Something bad happened in the past 10 years to young workers in this country: Since 1999, more of them now have lower-paying jobs, if they can get a job at all; health care is a rare luxury and retirement security is something for their parents, not them. In fact, many—younger than 35—still live at home with their parents because they can’t afford to be on their own.
These are the findings of a new report, “Young Workers: A Lost Decade.” Conducted in July 2009 by Peter D. Hart Research Associates for the AFL-CIO and our community affiliate Working America, the nationwide survey of 1,156 people follows up on a similar survey the AFL-CIO conducted in 1999. The deterioration of young workers’ economic situation in those 10 years is alarming.
Nate Scherer, 31, is among today’s young workers. Scherer lives in Columbus, Ohio, where he shares a home with his wife, his parents, brother and his partner. He spoke at a media conference at the AFL-CIO today to discuss the report.
After getting married, my wife and I decided to move in with my parents to pay off our bills. We could afford to live on our own but we’d never be able to get out of debt. We have school loans to pay off, too. We’d like to have children, but we just can’t manage the expense of it right now…so we’re putting it off till we’re in a better place. My [work] position is on the edge, and I feel like if my company were to cut back, my position would be one of the first to go.
We’re calling the report “A Lost Decade” because we’re seeing 10 years of opportunity lost as young workers across the board are struggling to keep their heads above water and often not succeeding. They’ve put off adulthood—put off having kids, put off education—and a full 34 percent of workers under 35 live with their parents for financial reasons.
Just last week we learned that about 1.7 million fewer teenagers and young adults were employed in July than a year before, hitting a record low of 51.4 percent.
As AFL-CIO President John Sweeney said: Young workers in particular must be given the tools to lead the next generation to prosperity. The national survey we’re releasing today shows just how broken our economy is for our young people…and what’s at stake if we don’t fix it.
Some of the report’s key findings include:
- 31 percent of young workers report being uninsured, up from 24 percent 10 years ago, and 79 percent of the uninsured say they don’t have coverage because they can’t afford it or their employer does not offer it.
- Strikingly, one in three young workers are currently living at home with their parents.
- Only 31 percent say they make enough money to cover their bills and put some money aside—22 percentage points fewer than in 1999—while 24 percent cannot even pay their monthly bills.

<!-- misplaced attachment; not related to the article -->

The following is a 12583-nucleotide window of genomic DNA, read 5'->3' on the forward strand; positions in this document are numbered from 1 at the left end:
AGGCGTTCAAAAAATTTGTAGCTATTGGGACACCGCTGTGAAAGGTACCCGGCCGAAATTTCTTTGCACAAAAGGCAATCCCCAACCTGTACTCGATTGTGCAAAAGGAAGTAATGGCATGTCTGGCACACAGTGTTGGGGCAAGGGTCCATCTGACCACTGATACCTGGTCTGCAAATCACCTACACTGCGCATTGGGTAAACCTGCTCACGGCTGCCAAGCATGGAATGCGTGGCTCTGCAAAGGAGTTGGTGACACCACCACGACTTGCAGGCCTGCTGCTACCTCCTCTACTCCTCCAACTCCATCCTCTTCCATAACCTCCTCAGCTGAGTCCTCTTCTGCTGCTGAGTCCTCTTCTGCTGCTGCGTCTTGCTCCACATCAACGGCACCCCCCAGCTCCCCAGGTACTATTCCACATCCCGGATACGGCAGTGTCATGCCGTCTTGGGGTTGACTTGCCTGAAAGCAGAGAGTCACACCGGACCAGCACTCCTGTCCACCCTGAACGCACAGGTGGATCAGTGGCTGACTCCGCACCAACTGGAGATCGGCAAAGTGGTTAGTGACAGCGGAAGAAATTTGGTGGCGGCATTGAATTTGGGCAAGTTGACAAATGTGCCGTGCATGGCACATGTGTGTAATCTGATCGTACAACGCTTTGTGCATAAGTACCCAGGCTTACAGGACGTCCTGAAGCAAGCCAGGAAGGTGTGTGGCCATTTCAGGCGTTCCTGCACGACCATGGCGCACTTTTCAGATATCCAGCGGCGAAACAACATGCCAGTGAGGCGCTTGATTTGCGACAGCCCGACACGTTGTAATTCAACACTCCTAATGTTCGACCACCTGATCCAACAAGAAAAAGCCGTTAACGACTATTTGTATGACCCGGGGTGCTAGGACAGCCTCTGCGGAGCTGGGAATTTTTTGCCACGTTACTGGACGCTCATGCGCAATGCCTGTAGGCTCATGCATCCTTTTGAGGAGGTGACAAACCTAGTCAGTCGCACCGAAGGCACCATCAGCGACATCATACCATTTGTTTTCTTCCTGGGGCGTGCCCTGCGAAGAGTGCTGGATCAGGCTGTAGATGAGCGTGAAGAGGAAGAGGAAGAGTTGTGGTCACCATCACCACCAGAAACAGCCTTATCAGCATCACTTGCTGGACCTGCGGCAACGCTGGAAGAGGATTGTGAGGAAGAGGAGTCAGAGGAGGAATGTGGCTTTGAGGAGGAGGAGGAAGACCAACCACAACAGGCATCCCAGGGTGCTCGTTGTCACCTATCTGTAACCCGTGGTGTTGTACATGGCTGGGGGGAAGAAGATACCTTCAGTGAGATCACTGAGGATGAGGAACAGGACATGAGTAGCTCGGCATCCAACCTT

- A third cannot pay their bills and seven in 10 do not have enough saved to cover two months of living expenses.
- 37 percent have put off education or professional development because they can’t afford it.
- When asked who is most responsible for the country’s economic woes, close to 50 percent of young workers place the blame on Wall Street and banks or corporate CEOs. And young workers say greed by corporations and CEOs is the factor most to blame for in the current financial downturn.
- By a 22-point margin, young workers favor expanding public investment over reducing the budget deficit. Young workers rank conservative economic approaches such as reducing taxes, government spending and regulation on business among the five lowest of 16 long-term priorities for Congress and the president.
- Thirty-five percent say they voted for the first time in 2008, and nearly three-quarters now keep tabs on government and public affairs, even when there’s not an election going on.
- The majority of young workers and nearly 70 percent of first-time voters are confident that Obama will take the country in the right direction.
Trumka, who is running for AFL-CIO president without announced opposition at our convention later this month, is making union outreach to young people a top priority. He said one of the report’s conclusions is especially striking:
Young people want to be involved but they’re rarely asked. Their priorities are even more progressive than the priorities of the older generation of working people, yet they aren’t engaged by co-workers or friends to get involved in the economic debate.
Currently, 18-to-35-year-olds make up a quarter of union membership. And at the AFL-CIO Convention, we will ask Convention delegates to approve plans for broad recruitment of young workers, as well as plans for training and leadership of young workers who are currently union members. And that’s just the beginning of a broad push towards talking and mobilizing young workers in the coming months and years.
According to the report, more than half of young workers say employees are more successful getting problems resolved as a group rather than as individuals, and employees who have a union are better off than employees in similar jobs who do not.